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What reason has Mayor Rahm Emanuel given us to believe him when he speaks about Chicago Public Schools?

We’ve been misled and misinformed.

Long before Thursday’s staggering federal indictment of former CPS CEO Barbara Byrd-Bennett, the Team-Emanuel-obfuscate-the-truth game was in play.

On Oct. 12, 2012, I asked the mayor if he was firing his first school’s chief, Jean-Claude Brizard, only 17 months into his tenure.

Marin: “Why do people inside City Hall privately insist that J.C. Brizard is a goner?”

Mayor: “You know what, this is like the rumor du jour. … I’ve said before he has my confidence.”

The very next “jour,” Brizard was a dead man.

OPINION


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Why lie, I asked the mayor’s then-press secretary?

It wasn’t a lie, she insisted, “We were working out the details so any discussion then would have been premature.”

Too early, I guess, to trust the taxpaying public with the truth.

This summer in the wake of a federal probe and worsening fiscal crisis, I interviewed then-Interim CPS CEO Jesse Ruiz, another Emanuel appointee. “Does Board Chairman David Vitale enjoy the full confidence of you and the mayor?” I asked. “Yes,” said Ruiz.

Vitale was gone the next day.

In a text, I protested we had been “played by the mayor’s office” in what was the “antithesis of transparency. It’s gaming information.” His answer was off the record and uninspiring.

We, the public, did not learn of Barbara Byrd-Bennett’s profiteering relationship with a private education company from CPS. Nor from the mayor. Nor from the Chicago Board of Education, which to this day is afraid to challenge him. No, it was thanks to Catalyst, an independent education newsletter and an intrepid reporter Sarah Karp who, two years ago, asked simple questions. Why did Byrd-Bennett’s former consulting company get a no-bid $20 million contract almost immediately after she was hired? A company most educators knew nothing about? A company the Emanuel administration had worked with in hiring Brizard before firing him and hiring Byrd-Bennett? At a time when the board was so broke it was shuttering 50 schools?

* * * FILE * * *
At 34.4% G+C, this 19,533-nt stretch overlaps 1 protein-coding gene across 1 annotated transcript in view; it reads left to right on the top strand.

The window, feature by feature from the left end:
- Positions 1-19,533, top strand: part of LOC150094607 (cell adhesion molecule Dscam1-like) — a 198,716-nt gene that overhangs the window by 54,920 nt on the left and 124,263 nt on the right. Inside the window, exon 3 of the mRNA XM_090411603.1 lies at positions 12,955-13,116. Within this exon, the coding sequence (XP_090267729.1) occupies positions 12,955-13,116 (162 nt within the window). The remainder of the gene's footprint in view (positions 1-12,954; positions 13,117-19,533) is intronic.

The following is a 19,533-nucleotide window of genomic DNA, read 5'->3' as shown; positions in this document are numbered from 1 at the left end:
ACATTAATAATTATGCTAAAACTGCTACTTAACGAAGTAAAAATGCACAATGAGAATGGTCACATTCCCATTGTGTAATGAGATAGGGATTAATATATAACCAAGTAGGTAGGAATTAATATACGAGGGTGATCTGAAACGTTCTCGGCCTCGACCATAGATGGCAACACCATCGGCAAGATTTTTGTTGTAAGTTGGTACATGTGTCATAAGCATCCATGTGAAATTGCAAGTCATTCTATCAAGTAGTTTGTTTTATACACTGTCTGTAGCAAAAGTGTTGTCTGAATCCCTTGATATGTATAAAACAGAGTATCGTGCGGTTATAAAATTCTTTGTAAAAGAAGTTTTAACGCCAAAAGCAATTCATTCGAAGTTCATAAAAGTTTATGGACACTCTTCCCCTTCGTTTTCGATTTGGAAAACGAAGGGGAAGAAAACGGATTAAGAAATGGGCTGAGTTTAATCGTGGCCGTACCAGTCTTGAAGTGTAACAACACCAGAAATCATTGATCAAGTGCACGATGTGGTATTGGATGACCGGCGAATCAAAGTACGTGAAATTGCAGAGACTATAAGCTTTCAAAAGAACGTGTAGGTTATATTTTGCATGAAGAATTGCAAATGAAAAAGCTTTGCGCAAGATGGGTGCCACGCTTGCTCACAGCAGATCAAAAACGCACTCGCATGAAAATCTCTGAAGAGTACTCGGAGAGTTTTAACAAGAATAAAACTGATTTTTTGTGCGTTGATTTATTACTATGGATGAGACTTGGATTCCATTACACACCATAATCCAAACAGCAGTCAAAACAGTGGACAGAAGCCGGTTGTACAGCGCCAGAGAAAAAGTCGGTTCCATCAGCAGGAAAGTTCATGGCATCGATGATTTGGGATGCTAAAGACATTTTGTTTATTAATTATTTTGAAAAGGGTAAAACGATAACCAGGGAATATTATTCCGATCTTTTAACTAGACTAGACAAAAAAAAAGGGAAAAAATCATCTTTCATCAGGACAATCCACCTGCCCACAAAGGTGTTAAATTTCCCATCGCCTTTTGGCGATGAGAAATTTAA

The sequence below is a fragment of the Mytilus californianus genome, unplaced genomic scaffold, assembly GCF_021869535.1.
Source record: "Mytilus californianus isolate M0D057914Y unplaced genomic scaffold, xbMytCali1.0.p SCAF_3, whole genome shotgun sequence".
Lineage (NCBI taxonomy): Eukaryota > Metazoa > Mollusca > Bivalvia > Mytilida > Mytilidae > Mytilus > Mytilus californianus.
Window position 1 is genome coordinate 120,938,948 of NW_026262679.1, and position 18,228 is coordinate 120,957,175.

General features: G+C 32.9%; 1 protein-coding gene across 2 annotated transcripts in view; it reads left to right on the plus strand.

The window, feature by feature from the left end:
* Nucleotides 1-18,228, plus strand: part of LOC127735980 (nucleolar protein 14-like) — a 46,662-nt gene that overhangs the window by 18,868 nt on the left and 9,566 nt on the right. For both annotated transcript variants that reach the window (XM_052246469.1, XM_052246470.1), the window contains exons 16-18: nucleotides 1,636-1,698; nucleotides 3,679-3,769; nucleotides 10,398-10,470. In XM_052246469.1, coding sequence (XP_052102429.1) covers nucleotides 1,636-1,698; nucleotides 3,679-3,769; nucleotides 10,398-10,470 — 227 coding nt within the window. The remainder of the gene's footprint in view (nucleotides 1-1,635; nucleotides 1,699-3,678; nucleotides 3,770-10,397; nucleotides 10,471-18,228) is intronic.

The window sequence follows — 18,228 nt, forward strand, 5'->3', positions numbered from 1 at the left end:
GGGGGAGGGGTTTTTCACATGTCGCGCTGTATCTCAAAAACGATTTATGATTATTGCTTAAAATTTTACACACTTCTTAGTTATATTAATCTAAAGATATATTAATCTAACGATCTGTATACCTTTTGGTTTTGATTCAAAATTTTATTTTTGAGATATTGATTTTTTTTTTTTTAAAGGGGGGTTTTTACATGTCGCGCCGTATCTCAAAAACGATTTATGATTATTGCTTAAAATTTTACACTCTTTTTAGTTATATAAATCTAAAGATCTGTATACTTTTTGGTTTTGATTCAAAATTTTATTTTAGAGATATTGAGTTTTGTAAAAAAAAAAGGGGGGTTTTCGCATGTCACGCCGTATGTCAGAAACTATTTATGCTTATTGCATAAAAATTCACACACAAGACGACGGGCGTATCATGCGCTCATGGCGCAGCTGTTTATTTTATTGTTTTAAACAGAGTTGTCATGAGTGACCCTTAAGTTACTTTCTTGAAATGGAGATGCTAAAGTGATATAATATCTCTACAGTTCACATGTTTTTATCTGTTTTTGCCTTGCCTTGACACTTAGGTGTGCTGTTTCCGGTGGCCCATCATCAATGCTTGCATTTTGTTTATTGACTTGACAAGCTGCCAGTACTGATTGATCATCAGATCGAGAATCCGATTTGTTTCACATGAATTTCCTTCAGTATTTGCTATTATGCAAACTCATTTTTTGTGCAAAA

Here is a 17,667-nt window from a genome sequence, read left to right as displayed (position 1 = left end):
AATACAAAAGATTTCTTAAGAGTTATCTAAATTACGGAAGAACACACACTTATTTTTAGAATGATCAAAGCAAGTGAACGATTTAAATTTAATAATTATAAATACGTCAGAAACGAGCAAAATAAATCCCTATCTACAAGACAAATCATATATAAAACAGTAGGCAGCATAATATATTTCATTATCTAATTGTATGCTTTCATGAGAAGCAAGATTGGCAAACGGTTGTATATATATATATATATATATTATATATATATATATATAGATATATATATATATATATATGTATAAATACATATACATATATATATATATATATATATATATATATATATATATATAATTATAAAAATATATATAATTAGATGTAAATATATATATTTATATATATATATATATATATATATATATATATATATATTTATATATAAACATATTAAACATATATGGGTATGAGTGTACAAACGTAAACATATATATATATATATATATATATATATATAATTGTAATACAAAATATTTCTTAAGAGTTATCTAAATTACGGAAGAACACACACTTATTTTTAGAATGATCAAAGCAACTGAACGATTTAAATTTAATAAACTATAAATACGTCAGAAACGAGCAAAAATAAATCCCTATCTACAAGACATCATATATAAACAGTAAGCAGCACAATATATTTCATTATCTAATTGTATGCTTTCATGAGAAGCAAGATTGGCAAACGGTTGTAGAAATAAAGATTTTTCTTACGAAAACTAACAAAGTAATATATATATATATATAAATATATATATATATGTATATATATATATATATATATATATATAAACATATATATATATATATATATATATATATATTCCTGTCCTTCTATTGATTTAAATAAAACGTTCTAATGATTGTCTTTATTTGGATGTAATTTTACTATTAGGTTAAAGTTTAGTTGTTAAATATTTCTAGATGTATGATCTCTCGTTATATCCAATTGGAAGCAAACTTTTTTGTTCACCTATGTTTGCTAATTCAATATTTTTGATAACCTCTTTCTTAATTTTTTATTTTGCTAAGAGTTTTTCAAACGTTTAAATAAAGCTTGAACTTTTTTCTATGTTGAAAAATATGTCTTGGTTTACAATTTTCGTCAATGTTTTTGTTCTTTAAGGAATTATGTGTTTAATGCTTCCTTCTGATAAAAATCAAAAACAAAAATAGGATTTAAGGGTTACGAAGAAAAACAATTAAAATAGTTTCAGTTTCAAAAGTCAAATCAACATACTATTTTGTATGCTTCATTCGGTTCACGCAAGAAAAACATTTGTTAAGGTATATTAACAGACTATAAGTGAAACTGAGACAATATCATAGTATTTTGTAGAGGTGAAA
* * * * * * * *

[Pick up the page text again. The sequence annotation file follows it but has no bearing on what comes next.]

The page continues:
People, Sarah Karp simply started with a Google search!

Did CPS’ army of lawyers, staffers, and pinstripe board members — including Andrea Zopp who is now running for U.S. Senate — ever consider asking those questions? Or were they too afraid to cross the guy on City Hall’s fifth floor?

I asked U.S. Attorney Zachary Fardon about all the checks and balances that should have caught this fraud early.

He said he could only speak of the indictment, not of failures in the system.

And yet when current CPS CEO Forrest Claypool — a self-styled reformer — was asked for his reaction to the indictment, his response was pathetic.

“I don’t think it reflects on CPS,” he said anemically.

Mayor Emanuel was worse.

“I’m disappointed to learn about the criminal activity.”

Not outraged?

Not accountable for a failure of your administration to fully vet such a crucial player?

In Chicago, the mayor runs the schools. Always has.

But not ultimately responsible?

C’mon.

Own it, mayor.

Own it.
Follow Carol Marin on Twitter: Follow @CarolMarin

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